Integrating Mobile Technologies in Multicultural Multilingual Multimedia Projects

Integrating Mobile Technologies in Multicultural Multilingual Multimedia Projects

Melda N. Yildiz, Kristine Scharaldi
DOI: 10.4018/978-1-4666-6284-1.ch014
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This chapter explores the role of mobile technologies, such as Global Positioning System (GPS) and cell phones and tablet PC technologies, in higher education and professional development; offers creative strategies and possibilities for integrating GPS and mobile technologies into the curriculum with limited resources; outlines participants' projects and digital stories; and demonstrates examples that integrates Maps, Mathematics, and Media Education using cell phones, tablet PCs, and GPS devices in a gallery walk. The study explores a wide range of meanings participants associated with experiential project-based learning activities; the impact of mobile technologies in developing multicultural and multilingual curriculum that promotes inclusive and differentiated instruction; the ways in which participants integrated math, maps, and media into their learning; and how they gained alternative points of view on global education and renewed interest and commitment to community service and socially responsible teaching. This chapter will benefit teacher candidates and teacher educators who seek innovative and cost-effective strategies and tools in higher education.
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“Only when you say it in Russian I will do it,” my kindergarten child said when we were living in Turkmenistan. My children attended an international school where they studied all subjects in English but also learned Turkmen, the official language of Turkmenistan, as well as an elective language, Russian. Our friends and neighbors spoke different languages and came from different countries- French, South Korea, China, Britain. Turkmenistan was truly a multilingual and multicultural experience for my family as well as for my scholarship. I ended up working with faculty who were seeking innovative ways to integrate new technologies into their curriculum. I had the privilege working closely with over 20 higher education faculty as well as countless number of university and high school students who took courses, workshops or participated in my research projects.

Every day, my Turkmen language skills grew and knowing a few words in Turkmen opened so many doors. I was invited to speak at various occasions (e.g. seismology institute, women groups) and interviewed by Turkmen Television, Radio and Newspapers. For the first time, I prepared and presented all my talks in a multilingual format. For instance, if my slides are in English, I had a couple translators who translated my presentations to Turkmen and Russian. Sometimes. I had a chance to work with the translators ahead of time and prepared some of my slides in Russian or Turkmen to supplement my talks. Knowing Turkish was a big plus, because most of the Turkmen students I worked with went to Turkmen Turkish bilingual education schools. In short, my children and I had a true immersion into Turkmen culture and language throughout our stay. I was challenged to develop workshops, presentations, lessons and projects in a multilingual format as well as to integrate The Universal Design for Learning – UDL model in order to be more inclusive, innovative, multilingual and transdisciplinary for my Turkmen students.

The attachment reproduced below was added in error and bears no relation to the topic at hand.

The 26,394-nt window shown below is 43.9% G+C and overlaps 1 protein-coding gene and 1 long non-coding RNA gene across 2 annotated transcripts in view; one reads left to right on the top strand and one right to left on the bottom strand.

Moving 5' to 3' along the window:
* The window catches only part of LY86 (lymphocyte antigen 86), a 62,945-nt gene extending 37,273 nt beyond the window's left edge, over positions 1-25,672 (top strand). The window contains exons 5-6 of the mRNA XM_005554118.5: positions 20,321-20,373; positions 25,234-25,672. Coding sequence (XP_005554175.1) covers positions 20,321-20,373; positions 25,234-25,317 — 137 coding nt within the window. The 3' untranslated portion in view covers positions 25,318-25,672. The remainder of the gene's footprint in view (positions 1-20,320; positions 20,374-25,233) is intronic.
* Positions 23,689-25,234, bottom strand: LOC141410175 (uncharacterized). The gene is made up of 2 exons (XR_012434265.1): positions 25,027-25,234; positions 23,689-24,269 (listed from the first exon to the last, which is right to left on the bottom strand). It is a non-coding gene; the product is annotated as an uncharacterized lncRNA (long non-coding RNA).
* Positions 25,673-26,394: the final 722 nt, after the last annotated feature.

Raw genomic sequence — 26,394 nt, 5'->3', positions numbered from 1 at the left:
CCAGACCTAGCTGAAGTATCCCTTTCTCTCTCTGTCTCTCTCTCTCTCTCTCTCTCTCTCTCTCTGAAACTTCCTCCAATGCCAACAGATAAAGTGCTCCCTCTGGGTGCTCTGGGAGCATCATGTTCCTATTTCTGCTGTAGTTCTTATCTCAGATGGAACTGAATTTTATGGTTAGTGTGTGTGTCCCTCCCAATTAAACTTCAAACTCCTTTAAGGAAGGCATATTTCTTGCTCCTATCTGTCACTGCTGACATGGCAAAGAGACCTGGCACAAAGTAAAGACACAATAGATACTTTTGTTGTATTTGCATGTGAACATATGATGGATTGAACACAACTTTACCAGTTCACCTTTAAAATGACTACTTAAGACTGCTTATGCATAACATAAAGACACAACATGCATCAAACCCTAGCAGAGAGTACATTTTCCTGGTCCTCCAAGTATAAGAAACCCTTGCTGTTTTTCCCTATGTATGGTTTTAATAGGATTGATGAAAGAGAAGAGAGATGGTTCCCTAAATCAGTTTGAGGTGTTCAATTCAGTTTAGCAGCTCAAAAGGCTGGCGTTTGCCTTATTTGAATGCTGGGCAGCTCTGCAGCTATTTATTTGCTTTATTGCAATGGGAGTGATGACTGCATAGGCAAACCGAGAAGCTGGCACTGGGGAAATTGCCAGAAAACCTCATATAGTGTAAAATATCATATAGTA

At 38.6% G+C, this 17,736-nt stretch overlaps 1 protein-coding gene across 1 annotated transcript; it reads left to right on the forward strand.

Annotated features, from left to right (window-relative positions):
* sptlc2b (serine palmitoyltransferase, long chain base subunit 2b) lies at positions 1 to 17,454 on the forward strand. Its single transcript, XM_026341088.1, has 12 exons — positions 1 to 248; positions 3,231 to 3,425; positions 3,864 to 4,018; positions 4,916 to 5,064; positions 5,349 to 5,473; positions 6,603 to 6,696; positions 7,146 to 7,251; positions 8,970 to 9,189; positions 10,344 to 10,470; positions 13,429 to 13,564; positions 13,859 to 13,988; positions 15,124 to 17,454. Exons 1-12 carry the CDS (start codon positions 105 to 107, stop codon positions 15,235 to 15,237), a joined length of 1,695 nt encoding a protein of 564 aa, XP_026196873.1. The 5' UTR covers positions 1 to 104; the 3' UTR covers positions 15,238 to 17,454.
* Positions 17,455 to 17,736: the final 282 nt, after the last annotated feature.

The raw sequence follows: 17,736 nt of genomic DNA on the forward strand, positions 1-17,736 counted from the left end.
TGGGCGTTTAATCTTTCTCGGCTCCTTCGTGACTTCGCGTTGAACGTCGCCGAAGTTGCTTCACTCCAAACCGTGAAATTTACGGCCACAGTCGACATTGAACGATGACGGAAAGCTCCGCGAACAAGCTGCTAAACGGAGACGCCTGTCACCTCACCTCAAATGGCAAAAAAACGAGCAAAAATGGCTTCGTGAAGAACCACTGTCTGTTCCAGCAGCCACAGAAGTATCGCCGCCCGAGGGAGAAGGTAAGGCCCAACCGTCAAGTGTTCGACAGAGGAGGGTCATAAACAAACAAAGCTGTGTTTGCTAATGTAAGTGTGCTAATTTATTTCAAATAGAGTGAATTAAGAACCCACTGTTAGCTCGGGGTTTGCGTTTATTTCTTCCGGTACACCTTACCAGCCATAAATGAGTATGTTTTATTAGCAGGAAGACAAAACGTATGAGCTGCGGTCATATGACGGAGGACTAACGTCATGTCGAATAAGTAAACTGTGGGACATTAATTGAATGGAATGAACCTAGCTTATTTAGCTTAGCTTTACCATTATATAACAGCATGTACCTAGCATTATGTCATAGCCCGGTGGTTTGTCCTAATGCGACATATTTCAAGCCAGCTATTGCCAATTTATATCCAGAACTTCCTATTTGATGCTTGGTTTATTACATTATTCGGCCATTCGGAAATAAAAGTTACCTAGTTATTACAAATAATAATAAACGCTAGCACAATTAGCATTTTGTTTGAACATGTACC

Our experiences teaching new media and technologies (e.g. mobile phones, GPS) to K-16 students and providing professional development workshops to in-service teachers in multicultural and multilingual settings provided us ample examples to highlight in this paper.

The “m” in mLearning generally refers to mobile, in this chapter we will share our experiences with in-service and pre-service teachers and their experiences with mlearning in context of multicultural and multilingual education while creating their innovative transdisciplinary lesson plans and interactive multimedia projects. We integrated 7 state core curriculum and 2 common core standards in designing our K12 curriculum projects. We call our curriculum design 9M model. (e.g. Multilingualism is for World Languages standard.)

We used various mobile devices such as laptops, cell phones, GPS devices in our teacher education classes and professional development workshops. Each participant developed their mlearning model for developing their lesson plans and projects using mobile technologies. In-service and pre-service teachers are encouraged to work toward the development of an eclectic model using current educational research and frameworks. This chapter outlines some of the best practices, assessment tools, and curriculum models that promote transdisciplinary teaching models for P16 curriculum; argues the challenges and advantages of mobile learning technologies in teacher education and professional development; introduces the innovative use of mobile technologies (e.g. GPS, cell phones and apps) in developing multilingual and multicultural multimedia projects; demonstrates creative strategies and possibilities for engaging teacher candidates (undergraduates) and in-service teachers (professional development) in project-based globally connected activities integrating mobile technologies; and investigates the role of mobile technologies as a means to promote problem-based, project-based and inquiry-based curricula among in-service and pre-service teachers.

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